You also have to realize something. President Duterte’s foreign policy has yielded a great deal of goodwill in this region and has also yielded a lot of commitments especially from Japan, which offered a US$9 billion equivalent undertaking; and Korea now committed US$1 billion equivalent of ODA money. In PPP, we use private money rather than ODA. ODA money is cheap and long term. The Japanese are offering us one quarter of one percent interest rate in yen, ten years grace period and another 30 years to pay. You can’t beat that! It’s incumbent upon us to use those funds and that opportunity.

There is another thing that will happen. As we do these projects on our own using our ODA funds or our GAA (General Appropriation Act) funds, we are building up the asset base of the country. This asset base is like savings. This can be used by future governments. They can privatize this in case they need the funds. It’s not that we are not doing PPP now but as we have cheap and long-term sources of funds, we are building up our asset base. In the future, the next government may find themselves in a crunch and they can sell those assets. We are also benefiting future generations.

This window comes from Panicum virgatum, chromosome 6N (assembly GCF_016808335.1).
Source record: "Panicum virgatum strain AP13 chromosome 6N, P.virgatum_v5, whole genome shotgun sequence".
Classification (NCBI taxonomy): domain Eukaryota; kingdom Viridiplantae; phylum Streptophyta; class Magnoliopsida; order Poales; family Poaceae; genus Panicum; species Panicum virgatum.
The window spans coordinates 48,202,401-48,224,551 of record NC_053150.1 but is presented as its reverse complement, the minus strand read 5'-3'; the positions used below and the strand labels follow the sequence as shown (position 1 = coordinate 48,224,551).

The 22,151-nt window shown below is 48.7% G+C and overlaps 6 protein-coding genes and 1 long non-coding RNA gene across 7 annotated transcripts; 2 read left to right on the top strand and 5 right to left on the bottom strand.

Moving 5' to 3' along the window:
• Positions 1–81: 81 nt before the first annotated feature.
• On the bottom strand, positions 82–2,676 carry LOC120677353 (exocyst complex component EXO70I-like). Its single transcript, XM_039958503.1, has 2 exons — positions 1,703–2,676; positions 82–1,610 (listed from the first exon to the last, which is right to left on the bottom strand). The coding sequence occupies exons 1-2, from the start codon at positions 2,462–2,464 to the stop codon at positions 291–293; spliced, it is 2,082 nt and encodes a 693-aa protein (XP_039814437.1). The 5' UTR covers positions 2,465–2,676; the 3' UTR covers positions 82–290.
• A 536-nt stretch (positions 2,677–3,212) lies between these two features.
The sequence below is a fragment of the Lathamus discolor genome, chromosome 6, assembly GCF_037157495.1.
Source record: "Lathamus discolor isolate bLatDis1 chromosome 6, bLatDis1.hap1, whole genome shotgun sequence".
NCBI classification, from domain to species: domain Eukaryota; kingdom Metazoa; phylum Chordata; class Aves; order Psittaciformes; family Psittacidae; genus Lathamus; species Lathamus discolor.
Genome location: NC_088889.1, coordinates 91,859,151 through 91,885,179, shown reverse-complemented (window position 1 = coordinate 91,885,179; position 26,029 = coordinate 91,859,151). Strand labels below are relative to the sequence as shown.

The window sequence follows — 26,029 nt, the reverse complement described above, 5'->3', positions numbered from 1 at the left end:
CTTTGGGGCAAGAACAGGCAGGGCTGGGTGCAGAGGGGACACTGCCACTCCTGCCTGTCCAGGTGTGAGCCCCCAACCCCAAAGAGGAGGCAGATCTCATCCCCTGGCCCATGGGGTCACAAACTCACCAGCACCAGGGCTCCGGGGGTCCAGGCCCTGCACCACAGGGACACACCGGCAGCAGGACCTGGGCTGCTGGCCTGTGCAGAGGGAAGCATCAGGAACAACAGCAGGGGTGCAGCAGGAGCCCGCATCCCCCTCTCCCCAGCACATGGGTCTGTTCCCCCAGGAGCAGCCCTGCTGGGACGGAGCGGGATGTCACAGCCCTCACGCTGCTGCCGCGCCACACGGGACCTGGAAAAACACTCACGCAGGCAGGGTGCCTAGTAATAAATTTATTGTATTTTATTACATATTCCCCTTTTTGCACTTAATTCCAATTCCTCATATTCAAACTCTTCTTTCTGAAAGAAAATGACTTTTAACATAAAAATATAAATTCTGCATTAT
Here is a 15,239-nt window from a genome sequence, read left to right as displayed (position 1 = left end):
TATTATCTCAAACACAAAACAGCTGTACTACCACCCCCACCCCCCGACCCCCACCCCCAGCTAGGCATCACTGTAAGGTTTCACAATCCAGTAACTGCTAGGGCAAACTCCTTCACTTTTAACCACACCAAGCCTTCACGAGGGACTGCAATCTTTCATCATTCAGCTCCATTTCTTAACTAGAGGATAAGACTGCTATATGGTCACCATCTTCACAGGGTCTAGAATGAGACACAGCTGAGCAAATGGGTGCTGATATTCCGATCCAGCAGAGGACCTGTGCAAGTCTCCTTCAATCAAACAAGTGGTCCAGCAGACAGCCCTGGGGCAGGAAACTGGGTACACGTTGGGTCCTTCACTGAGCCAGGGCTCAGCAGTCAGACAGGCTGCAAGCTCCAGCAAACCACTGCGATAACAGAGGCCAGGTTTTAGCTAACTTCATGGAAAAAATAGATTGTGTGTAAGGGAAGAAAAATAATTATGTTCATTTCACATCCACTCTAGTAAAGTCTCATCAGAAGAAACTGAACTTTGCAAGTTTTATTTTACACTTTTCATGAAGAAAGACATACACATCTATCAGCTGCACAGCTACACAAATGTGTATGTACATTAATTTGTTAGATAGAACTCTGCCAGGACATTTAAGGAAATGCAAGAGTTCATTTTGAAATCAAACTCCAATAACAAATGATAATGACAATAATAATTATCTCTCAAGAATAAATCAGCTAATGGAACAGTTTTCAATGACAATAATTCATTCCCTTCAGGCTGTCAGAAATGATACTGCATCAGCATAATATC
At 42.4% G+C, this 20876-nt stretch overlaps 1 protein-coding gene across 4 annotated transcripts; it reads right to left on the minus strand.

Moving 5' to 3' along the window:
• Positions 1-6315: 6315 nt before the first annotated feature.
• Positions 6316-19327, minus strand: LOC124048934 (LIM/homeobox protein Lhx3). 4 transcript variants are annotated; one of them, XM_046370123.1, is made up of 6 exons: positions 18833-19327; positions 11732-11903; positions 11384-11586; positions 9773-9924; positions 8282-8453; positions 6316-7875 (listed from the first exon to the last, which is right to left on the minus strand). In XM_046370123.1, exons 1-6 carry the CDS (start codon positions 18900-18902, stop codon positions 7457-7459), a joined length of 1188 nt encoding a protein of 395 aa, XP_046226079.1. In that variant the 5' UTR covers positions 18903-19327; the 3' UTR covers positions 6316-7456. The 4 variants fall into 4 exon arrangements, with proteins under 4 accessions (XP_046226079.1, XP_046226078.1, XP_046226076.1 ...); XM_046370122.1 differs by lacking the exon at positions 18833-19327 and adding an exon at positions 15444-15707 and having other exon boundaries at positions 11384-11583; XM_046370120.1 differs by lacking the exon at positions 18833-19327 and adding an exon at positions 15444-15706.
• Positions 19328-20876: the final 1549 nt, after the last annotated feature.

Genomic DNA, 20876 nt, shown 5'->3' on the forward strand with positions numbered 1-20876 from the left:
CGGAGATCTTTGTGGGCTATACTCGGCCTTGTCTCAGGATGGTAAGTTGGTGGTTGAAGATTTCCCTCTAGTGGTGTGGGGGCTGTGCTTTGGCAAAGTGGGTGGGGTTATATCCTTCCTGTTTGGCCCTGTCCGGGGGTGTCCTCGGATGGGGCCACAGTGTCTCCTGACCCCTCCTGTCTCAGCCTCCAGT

You mentioned commitment on ODAs. But are we seeing actual flows?